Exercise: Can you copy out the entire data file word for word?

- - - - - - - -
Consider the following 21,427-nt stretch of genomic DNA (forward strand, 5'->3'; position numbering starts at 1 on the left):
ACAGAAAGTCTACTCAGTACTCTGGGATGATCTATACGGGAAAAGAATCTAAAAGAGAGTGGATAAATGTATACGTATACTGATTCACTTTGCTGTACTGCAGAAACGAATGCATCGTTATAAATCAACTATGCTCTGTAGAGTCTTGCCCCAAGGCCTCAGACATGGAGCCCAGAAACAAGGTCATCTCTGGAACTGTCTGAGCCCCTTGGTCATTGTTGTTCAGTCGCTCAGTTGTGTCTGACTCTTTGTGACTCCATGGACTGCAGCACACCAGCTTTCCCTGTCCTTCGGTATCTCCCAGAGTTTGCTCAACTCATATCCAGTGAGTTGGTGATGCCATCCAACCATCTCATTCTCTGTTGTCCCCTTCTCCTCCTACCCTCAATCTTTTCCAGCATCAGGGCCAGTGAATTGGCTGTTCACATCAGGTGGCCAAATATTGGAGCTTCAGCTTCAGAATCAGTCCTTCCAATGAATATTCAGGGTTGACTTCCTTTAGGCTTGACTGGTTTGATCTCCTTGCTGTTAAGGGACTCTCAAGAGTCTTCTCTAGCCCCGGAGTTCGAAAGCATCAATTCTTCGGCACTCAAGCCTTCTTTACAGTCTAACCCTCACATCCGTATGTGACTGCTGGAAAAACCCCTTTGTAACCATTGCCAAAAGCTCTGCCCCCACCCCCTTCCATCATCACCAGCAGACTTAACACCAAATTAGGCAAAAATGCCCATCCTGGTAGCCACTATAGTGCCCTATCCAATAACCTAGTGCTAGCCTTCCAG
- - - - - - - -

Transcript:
Consider the following 21,427-nt stretch of genomic DNA (forward strand, 5'->3'; position numbering starts at 1 on the left):
ACAGAAAGTCTACTCAGTACTCTGGGATGATCTATACGGGAAAAGAATCTAAAAGAGAGTGGATAAATGTATACGTATACTGATTCACTTTGCTGTACTGCAGAAACGAATGCATCGTTATAAATCAACTATGCTCTGTAGAGTCTTGCCCCAAGGCCTCAGACATGGAGCCCAGAAACAAGGTCATCTCTGGAACTGTCTGAGCCCCTTGGTCATTGTTGTTCAGTCGCTCAGTTGTGTCTGACTCTTTGTGACTCCATGGACTGCAGCACACCAGCTTTCCCTGTCCTTCGGTATCTCCCAGAGTTTGCTCAACTCATATCCAGTGAGTTGGTGATGCCATCCAACCATCTCATTCTCTGTTGTCCCCTTCTCCTCCTACCCTCAATCTTTTCCAGCATCAGGGCCAGTGAATTGGCTGTTCACATCAGGTGGCCAAATATTGGAGCTTCAGCTTCAGAATCAGTCCTTCCAATGAATATTCAGGGTTGACTTCCTTTAGGCTTGACTGGTTTGATCTCCTTGCTGTTAAGGGACTCTCAAGAGTCTTCTCTAGCCCCGGAGTTCGAAAGCATCAATTCTTCGGCACTCAAGCCTTCTTTACAGTCTAACCCTCACATCCGTATGTGACTGCTGGAAAAACCCCTTTGTAACCATTGCCAAAAGCTCTGCCCCCACCCCCTTCCATCATCACCAGCAGACTTAACACCAAATTAGGCAAAAATGCCCATCCTGGTAGCCACTATAGTGCCCTATCCAATAACCTAGTGCTAGCCTTCCAG